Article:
San Diego Could Build a Connected Protected Bike Lane Network All at Once
Michael Andersen blogs for The Green Lane Project, a PeopleForBikes program that helps U.S. cities build better bike lanes to create low-stress streets.
It looks like one of the most exciting bike infrastructure trends of the last few years — going big — could be coming to San Diego.
As reported Monday by Next City, the southernmost major metro on the U.S. West Coast is weighing a proposal to rapidly add an entire connected grid of protected bike lanes to its downtown.
The plan will go along with a big investment in pedestrian infrastructure, too:
The mobility plan calls for 9.3 miles of protected bike lanes and 5.5 miles of pedestrian greenways in the roughly two-square-mile downtown core. The plan defines greenways as expanded sidewalks, “that can serve as linear parks” that include benches, tables, trees and other landscaping. Additionally, the city plans to install new wayfinding signage and curb bulb-outs to shorten street crossings. All told, the city estimates the plan will cost just under $64 million.
Perhaps a sign of how urban planning has evolved, the mobility plan specifically calls out the importance of creating a connected network: “Implementing the network as a whole, rather than individual segments, will improve the effectiveness of the cycleways and establish a well-connected grid of north south and east west protected bicycle facilities that can improve the safety and comfort for cyclists in Downtown.”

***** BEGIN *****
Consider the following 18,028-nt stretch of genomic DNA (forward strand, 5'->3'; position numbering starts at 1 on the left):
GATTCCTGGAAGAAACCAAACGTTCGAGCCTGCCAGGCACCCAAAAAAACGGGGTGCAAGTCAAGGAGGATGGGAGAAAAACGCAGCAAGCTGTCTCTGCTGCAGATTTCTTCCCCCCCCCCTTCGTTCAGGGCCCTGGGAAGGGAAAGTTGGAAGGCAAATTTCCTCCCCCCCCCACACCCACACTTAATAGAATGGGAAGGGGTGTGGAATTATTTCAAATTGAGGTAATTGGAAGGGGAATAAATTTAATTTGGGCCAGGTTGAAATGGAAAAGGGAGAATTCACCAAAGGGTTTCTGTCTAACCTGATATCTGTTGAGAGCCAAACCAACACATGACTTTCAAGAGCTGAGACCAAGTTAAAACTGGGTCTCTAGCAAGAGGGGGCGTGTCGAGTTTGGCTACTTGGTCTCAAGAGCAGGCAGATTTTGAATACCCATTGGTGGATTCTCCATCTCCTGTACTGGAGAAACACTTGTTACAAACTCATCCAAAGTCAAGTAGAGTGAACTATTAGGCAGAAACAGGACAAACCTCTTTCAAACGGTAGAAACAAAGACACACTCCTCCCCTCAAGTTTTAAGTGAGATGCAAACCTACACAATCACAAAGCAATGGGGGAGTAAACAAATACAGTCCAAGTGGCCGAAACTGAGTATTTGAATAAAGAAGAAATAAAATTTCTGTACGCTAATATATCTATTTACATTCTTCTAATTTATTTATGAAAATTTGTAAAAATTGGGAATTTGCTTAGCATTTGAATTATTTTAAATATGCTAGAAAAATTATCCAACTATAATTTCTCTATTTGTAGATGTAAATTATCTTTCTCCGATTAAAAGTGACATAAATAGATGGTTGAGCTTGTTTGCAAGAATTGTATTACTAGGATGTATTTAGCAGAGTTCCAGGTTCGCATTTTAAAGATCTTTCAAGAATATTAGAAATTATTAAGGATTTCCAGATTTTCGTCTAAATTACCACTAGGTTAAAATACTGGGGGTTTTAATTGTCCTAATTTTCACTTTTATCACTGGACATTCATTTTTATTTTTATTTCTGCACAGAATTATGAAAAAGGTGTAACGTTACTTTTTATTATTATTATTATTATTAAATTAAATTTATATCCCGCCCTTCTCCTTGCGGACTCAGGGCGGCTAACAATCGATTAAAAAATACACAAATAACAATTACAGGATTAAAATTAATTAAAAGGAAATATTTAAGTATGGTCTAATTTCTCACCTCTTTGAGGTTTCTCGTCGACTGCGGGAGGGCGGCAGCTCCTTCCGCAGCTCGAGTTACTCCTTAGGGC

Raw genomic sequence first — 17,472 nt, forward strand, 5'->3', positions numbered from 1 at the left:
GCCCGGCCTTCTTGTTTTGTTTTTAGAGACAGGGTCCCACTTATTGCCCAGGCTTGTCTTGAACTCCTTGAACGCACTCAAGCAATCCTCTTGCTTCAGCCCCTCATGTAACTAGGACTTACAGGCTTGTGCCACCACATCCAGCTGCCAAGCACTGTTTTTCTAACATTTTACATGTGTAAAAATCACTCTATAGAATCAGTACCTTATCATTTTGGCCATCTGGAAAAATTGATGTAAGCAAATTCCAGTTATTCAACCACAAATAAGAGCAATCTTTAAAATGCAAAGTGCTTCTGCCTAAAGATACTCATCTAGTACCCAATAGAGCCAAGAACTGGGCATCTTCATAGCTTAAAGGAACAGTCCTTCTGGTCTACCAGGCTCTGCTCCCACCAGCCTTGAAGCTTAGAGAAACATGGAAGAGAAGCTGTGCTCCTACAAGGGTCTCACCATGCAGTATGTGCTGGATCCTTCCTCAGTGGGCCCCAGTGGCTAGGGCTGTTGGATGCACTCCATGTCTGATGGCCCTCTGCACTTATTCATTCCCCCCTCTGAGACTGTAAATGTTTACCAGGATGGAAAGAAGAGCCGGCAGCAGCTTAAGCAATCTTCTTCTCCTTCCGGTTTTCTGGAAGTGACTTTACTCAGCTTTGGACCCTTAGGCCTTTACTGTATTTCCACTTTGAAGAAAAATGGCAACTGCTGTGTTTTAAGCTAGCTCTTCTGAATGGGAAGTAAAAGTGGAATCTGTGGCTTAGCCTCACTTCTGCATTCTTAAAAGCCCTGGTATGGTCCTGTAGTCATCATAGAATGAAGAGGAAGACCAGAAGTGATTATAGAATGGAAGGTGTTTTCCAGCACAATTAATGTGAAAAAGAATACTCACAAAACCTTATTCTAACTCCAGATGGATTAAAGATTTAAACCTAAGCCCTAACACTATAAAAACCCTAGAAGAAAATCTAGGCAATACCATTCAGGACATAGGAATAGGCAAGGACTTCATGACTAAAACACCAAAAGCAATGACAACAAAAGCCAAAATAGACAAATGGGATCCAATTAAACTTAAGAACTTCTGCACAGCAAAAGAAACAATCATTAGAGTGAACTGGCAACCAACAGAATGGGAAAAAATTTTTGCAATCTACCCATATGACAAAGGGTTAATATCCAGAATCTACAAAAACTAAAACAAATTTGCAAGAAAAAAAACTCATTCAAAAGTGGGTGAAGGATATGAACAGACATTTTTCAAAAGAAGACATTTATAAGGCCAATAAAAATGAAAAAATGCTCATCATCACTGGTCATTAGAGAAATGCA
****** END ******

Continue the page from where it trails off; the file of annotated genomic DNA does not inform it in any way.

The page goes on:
The public has until March 11 to weigh in on the project. City Council will vote on whether to adopt it in May.
The combination of major biking and walking upgrades has been repeatedly shown to give positive boosts to retail sales in commercial areas, presumably because they make streets more pleasant to spend time on and easier for more people to reach without a car. This also helps a district free itself from dependence on auto parking, which can itself be great for local retail.
Despite its heavenly climate for biking, San Diego has never been known as a bike capital, presumably because of the hills that surround its central city and the relative lack of bike lanes on its streets. But the city’s flat, gridded downtown is already one of the region’s hubs for biking. And now that California has embraced protected bike lanes at the state level, San Diego is preparing to capitalize on its downtown biking potential.
“We actually have a pretty strong bike culture within the beach community,” Sam Ollinger, executive director of BikeSD, told Next City’s Josh Cohen. “They wouldn’t identify as ‘cyclists.’ It’s just how they get around.”
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